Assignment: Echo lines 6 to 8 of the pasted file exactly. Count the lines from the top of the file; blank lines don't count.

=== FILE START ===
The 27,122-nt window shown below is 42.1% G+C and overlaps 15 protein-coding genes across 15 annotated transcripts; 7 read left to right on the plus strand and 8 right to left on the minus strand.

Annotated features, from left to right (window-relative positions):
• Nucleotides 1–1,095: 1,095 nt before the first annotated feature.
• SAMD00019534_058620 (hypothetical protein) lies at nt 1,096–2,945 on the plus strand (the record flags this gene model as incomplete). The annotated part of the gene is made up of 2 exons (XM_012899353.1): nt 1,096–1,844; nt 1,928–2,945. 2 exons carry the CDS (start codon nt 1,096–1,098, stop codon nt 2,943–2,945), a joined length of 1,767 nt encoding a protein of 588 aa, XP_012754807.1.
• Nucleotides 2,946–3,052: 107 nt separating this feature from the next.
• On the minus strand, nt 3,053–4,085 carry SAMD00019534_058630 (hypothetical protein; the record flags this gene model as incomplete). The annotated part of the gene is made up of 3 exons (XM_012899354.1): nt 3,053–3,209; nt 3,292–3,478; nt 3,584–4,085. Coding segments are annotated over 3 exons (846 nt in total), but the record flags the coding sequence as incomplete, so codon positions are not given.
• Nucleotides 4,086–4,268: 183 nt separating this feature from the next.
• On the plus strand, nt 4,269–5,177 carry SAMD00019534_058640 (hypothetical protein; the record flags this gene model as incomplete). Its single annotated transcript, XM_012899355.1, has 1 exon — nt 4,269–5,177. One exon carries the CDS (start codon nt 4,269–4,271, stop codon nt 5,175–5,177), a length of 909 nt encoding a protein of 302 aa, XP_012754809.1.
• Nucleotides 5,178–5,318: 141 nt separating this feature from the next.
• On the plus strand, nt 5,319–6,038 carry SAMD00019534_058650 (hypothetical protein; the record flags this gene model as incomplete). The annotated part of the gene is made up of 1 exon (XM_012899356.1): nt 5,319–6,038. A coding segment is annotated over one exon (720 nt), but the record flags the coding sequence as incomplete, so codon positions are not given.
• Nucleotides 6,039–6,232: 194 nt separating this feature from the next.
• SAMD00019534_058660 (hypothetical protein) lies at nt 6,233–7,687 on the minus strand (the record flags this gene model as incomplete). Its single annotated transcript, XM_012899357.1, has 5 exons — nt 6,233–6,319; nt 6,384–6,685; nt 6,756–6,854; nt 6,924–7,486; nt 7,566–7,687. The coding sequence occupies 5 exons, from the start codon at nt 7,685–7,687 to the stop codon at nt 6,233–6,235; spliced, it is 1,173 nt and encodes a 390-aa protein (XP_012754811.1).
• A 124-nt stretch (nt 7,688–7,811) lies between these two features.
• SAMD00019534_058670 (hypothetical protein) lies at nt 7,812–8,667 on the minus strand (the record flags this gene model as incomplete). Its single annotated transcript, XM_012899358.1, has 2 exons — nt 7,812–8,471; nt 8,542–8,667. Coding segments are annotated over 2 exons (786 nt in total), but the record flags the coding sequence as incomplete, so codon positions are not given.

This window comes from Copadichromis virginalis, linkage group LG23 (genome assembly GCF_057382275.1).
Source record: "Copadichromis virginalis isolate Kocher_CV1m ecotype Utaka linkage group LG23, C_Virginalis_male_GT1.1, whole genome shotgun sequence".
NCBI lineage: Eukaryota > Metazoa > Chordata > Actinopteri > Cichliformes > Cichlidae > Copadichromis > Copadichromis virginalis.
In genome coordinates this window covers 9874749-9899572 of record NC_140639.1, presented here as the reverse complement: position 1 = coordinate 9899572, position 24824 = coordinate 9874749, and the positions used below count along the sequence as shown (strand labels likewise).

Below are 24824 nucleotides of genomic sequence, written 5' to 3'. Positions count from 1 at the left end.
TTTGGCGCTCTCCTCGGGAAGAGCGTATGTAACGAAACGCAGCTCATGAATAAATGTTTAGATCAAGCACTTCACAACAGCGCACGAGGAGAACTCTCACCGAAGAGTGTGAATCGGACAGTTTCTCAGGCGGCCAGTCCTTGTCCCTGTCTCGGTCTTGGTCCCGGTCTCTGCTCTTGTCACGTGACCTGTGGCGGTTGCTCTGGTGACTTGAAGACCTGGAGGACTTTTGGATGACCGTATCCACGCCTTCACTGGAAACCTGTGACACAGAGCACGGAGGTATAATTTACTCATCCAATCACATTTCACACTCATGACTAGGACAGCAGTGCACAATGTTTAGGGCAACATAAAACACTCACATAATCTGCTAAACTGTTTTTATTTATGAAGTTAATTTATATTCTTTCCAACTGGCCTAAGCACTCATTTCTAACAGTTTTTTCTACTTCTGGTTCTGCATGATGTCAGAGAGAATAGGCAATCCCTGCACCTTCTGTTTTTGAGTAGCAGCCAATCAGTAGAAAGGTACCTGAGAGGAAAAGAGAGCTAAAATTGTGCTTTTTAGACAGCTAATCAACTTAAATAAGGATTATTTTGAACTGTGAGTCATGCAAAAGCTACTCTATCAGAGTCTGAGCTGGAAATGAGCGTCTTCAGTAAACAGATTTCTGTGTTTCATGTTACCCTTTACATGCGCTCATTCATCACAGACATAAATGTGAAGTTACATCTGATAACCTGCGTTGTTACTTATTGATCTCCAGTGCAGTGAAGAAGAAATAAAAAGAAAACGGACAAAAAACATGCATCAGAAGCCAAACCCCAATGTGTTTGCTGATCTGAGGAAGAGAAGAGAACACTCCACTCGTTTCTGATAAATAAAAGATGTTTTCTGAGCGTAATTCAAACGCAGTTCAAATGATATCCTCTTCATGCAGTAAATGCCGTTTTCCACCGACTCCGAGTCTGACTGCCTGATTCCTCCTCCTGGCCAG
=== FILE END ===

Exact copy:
• On the minus strand, nt 3,053–4,085 carry SAMD00019534_058630 (hypothetical protein; the record flags this gene model as incomplete). The annotated part of the gene is made up of 3 exons (XM_012899354.1): nt 3,053–3,209; nt 3,292–3,478; nt 3,584–4,085. Coding segments are annotated over 3 exons (846 nt in total), but the record flags the coding sequence as incomplete, so codon positions are not given.
• Nucleotides 4,086–4,268: 183 nt separating this feature from the next.
• On the plus strand, nt 4,269–5,177 carry SAMD00019534_058640 (hypothetical protein; the record flags this gene model as incomplete). Its single annotated transcript, XM_012899355.1, has 1 exon — nt 4,269–5,177. One exon carries the CDS (start codon nt 4,269–4,271, stop codon nt 5,175–5,177), a length of 909 nt encoding a protein of 302 aa, XP_012754809.1.